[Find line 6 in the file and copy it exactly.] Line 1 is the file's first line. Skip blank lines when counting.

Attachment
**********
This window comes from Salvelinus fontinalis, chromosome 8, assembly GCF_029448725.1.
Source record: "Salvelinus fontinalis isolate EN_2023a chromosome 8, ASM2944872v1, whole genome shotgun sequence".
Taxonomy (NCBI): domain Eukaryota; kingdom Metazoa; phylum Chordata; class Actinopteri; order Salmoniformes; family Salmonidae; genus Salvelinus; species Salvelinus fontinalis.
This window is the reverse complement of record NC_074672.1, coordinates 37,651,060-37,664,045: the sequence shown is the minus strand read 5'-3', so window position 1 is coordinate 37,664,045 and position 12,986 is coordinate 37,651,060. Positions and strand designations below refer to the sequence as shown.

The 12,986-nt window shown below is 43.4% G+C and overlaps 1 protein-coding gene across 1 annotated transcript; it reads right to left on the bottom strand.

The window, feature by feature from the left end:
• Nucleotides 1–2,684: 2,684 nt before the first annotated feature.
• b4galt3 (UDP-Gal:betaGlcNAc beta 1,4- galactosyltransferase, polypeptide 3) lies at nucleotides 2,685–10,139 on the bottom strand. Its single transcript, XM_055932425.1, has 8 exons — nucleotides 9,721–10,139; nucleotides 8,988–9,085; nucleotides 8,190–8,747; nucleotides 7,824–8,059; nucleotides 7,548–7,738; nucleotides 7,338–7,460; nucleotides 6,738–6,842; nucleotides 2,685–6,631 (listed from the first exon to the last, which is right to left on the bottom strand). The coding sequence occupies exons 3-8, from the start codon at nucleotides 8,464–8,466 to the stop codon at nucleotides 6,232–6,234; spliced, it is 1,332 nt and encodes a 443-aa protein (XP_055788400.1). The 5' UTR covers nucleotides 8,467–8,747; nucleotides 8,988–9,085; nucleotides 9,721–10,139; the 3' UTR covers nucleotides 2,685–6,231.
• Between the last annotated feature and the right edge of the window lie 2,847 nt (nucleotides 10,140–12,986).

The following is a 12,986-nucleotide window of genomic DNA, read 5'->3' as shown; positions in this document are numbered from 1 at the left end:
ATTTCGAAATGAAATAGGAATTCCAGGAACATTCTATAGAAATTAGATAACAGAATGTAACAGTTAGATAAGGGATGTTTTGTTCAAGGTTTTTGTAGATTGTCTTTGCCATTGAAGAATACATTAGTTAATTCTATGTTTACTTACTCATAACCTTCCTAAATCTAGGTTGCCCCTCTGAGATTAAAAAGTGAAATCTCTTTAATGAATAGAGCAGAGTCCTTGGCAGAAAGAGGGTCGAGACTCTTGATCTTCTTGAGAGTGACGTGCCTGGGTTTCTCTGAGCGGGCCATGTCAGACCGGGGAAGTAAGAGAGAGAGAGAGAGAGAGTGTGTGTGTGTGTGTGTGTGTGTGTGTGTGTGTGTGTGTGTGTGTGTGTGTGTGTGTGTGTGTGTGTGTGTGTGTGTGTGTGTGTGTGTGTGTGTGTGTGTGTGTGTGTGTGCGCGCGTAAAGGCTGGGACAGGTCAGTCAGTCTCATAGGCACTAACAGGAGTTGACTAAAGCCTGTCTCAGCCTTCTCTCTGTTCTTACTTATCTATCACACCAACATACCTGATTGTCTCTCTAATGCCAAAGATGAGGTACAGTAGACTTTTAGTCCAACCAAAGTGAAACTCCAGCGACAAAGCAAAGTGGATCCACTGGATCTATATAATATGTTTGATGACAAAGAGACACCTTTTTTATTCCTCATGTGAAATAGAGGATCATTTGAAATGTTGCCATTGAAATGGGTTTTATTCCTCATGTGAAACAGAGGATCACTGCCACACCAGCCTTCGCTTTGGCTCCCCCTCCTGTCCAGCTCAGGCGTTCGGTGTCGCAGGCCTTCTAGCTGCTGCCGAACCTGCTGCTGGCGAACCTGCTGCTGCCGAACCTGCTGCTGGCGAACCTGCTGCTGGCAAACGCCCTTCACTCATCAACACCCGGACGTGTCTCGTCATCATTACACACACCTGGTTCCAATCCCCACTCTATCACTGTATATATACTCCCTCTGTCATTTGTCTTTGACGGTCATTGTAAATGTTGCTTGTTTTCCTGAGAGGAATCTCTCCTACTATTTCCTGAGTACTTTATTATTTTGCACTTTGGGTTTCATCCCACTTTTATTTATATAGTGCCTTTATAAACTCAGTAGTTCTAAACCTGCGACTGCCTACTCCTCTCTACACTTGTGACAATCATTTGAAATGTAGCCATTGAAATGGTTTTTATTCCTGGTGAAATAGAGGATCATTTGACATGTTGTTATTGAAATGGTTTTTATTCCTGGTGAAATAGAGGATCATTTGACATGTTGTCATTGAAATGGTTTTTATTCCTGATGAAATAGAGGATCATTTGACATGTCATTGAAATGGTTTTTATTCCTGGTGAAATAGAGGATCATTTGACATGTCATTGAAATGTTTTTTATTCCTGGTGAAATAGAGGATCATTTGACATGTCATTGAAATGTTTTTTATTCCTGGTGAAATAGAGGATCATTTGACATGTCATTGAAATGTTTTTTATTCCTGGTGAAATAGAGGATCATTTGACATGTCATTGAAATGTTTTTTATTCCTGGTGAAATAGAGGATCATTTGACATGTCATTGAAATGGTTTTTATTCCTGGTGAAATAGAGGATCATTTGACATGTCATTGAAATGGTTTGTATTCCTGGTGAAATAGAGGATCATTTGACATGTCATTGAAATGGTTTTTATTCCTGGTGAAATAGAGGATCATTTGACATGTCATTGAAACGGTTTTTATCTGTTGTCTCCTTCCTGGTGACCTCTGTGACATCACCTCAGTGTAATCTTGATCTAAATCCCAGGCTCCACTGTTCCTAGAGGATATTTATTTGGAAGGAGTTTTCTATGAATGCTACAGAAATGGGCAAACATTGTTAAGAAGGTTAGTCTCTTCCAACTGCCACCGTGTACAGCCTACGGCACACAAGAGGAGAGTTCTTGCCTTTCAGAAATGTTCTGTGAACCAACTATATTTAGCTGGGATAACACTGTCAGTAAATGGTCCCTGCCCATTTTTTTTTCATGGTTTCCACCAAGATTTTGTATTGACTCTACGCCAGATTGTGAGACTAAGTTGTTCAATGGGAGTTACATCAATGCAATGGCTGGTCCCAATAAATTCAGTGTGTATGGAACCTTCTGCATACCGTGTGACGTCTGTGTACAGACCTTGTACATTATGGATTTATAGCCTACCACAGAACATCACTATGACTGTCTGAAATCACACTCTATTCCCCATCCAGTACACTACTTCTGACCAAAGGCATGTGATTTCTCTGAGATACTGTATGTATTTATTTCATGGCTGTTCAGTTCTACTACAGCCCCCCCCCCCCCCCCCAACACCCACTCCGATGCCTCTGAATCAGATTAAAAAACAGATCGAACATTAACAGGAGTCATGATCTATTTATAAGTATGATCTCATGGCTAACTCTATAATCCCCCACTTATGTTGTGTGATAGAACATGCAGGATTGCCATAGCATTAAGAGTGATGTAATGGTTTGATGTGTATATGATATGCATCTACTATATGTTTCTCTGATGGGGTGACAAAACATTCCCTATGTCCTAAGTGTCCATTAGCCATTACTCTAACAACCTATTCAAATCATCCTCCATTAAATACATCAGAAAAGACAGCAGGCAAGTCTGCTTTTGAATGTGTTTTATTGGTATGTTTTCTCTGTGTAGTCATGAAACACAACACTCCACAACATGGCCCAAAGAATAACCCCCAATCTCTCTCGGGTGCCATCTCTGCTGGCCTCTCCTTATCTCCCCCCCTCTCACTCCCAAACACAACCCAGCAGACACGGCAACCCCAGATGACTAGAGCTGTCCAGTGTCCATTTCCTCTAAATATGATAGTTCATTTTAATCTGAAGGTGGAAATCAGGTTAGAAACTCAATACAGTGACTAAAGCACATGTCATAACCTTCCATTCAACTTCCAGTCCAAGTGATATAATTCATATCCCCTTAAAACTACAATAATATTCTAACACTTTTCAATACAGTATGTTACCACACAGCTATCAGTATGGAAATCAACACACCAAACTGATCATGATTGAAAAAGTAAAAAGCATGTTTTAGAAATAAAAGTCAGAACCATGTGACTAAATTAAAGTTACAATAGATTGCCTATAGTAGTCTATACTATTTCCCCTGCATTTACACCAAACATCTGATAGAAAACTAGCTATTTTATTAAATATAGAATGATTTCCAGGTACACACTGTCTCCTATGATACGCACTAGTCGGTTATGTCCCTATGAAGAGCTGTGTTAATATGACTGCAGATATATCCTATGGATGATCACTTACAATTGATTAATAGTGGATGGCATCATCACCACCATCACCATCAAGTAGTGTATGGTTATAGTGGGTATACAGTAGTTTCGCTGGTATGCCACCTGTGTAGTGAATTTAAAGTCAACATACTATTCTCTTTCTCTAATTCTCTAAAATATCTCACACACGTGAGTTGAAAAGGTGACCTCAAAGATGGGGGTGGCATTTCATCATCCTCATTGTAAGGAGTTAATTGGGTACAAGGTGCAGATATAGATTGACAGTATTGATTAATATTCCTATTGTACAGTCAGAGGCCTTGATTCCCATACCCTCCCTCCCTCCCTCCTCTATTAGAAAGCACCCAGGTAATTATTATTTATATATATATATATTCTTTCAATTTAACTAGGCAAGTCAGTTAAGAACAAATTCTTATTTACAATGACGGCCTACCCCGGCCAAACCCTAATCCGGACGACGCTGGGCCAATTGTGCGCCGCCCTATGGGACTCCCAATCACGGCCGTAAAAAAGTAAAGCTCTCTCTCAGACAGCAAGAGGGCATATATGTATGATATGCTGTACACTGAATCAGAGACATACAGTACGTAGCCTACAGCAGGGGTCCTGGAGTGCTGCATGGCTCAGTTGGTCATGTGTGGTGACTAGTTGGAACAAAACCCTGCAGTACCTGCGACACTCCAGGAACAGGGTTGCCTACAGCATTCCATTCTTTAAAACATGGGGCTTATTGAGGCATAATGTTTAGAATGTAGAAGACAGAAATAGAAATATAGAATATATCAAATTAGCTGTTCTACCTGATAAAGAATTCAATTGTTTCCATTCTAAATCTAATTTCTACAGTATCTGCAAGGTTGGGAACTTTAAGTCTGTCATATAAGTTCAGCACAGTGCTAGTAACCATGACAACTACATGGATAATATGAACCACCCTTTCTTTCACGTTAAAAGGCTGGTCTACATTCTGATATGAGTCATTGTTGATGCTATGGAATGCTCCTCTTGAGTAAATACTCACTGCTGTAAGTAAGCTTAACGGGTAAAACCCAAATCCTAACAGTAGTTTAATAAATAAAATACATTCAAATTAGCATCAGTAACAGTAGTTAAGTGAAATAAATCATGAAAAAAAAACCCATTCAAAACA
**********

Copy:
The window, feature by feature from the left end: